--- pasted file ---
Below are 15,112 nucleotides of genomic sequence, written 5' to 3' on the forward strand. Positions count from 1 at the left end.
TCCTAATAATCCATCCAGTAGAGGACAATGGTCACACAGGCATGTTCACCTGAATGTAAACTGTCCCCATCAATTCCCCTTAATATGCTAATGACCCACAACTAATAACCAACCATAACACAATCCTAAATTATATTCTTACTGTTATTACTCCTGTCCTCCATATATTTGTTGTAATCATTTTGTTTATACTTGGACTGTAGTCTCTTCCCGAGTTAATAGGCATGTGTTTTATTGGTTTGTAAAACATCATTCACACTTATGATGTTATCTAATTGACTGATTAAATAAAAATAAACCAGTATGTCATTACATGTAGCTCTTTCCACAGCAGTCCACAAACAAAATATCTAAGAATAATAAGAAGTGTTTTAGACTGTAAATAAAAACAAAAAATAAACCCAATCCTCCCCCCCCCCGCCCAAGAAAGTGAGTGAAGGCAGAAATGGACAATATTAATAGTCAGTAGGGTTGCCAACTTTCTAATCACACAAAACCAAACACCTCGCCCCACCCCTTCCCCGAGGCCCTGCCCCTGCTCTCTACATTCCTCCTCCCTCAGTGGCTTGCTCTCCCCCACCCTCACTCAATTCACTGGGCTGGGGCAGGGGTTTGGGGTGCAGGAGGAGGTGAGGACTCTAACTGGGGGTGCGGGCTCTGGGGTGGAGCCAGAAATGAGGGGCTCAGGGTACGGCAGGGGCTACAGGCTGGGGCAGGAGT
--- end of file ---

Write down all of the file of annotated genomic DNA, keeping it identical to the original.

Below are 15,112 nucleotides of genomic sequence, written 5' to 3' on the forward strand. Positions count from 1 at the left end.
TCCTAATAATCCATCCAGTAGAGGACAATGGTCACACAGGCATGTTCACCTGAATGTAAACTGTCCCCATCAATTCCCCTTAATATGCTAATGACCCACAACTAATAACCAACCATAACACAATCCTAAATTATATTCTTACTGTTATTACTCCTGTCCTCCATATATTTGTTGTAATCATTTTGTTTATACTTGGACTGTAGTCTCTTCCCGAGTTAATAGGCATGTGTTTTATTGGTTTGTAAAACATCATTCACACTTATGATGTTATCTAATTGACTGATTAAATAAAAATAAACCAGTATGTCATTACATGTAGCTCTTTCCACAGCAGTCCACAAACAAAATATCTAAGAATAATAAGAAGTGTTTTAGACTGTAAATAAAAACAAAAAATAAACCCAATCCTCCCCCCCCCCGCCCAAGAAAGTGAGTGAAGGCAGAAATGGACAATATTAATAGTCAGTAGGGTTGCCAACTTTCTAATCACACAAAACCAAACACCTCGCCCCACCCCTTCCCCGAGGCCCTGCCCCTGCTCTCTACATTCCTCCTCCCTCAGTGGCTTGCTCTCCCCCACCCTCACTCAATTCACTGGGCTGGGGCAGGGGTTTGGGGTGCAGGAGGAGGTGAGGACTCTAACTGGGGGTGCGGGCTCTGGGGTGGAGCCAGAAATGAGGGGCTCAGGGTACGGCAGGGGCTACAGGCTGGGGCAGGAGT